The Seaview Senior Living Housing Development Fund Corporation, received approval for a $33.6 million loan it will use to build a 103,000-square-foot, 188-bed assited living facility, an ancillary building and renovate an existing property in the Willowbrook neighborhood on Staten Island.
BuildNYC, a financing vehicle that allows non-profit and education groups to access low-cost debt, continues to accrue deals.
On Tuesday morning, the city’s Economic Development Corporation, which oversees the facility, approved $68.5 million in new loans.
Launched late last year by the EDC, the facility is open to non-profit and education groups seeking to fund or Read More
Wagner College will receive $15 million in funds to renovate two buildings on its Staten Island campus through a new lending facility that was introduced late last year by the city.
The debt was part of $37 million approved yesterday by the Economic Development Corporation, the city organization that oversees the funding vehicle, which is called Build NYC.
The YMCA received approval from the city this morning to borrow $50 million of funds through a new debt facility being administered by the Economic Development Corporation.
Called Build NYC, the funding window allows non-profit groups to issue bonds to finance real estate development and other construction projects. The vehicle is not paid for by the city but private buyers of the bonds such as banks or other investors and offers below-market interest rates for the borrower because the proceeds on the debt are triple tax exempt.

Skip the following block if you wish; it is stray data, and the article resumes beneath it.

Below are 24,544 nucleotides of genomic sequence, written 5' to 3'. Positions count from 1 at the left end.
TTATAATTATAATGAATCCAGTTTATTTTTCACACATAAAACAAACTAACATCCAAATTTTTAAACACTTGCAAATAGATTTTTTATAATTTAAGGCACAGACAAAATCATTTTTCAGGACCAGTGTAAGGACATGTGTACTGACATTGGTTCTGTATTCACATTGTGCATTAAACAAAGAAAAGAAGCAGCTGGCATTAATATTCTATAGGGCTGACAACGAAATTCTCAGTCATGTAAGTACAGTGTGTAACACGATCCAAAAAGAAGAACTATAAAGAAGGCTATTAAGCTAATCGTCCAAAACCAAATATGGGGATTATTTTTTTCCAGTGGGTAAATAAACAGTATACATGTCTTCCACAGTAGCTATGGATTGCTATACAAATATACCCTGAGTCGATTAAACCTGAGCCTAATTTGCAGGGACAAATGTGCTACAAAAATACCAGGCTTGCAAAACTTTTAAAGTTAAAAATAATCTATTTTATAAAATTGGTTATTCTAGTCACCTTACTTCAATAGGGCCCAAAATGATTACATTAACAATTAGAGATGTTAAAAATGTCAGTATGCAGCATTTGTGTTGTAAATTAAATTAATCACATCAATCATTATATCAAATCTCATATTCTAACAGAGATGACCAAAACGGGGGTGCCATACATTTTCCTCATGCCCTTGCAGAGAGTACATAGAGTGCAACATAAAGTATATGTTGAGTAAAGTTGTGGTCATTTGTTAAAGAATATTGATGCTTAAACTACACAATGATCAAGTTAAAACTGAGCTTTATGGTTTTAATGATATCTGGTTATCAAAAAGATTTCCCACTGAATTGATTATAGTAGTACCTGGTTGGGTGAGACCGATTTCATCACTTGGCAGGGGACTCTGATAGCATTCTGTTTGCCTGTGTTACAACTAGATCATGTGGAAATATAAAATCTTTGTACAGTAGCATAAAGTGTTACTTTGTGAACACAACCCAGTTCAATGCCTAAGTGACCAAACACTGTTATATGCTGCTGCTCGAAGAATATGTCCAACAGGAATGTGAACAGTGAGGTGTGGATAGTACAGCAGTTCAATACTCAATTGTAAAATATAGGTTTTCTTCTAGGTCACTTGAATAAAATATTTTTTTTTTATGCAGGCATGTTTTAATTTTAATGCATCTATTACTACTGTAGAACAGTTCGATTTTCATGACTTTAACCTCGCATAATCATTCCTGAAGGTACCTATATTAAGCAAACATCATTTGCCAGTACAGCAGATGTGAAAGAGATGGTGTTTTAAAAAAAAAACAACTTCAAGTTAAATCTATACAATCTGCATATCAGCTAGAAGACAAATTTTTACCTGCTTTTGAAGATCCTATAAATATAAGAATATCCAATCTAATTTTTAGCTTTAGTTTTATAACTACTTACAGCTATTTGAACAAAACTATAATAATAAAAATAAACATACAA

A new financing vehicle that was unveiled last year by the city’s Economic Development Corporation will provide $26 million to Manhattan College to refinance debt it incurred building new facilities on its Bronx campus.
The loan facility, called Build NYC, which was created and is administered by the city’s EDC, allows non-profit groups to source capital from private sources through a tax exempt bond issuance.
Seth Pinsky, head of the city’s Economic Development Corporation, said that the recent motions to landmark buildings in downtown Brooklyn wouldn’t prohibit landlords there from attracting tenants in search of 21st-Century accommodations.
Mr. Pinsky gave his comments participating in a panel this morning in midtown hosted by the accounting and business consulting firm Margolin, Winer & Evens LLP and came as other panelists, including Mr. Pinsky himself, highlighted the need for new space in the city.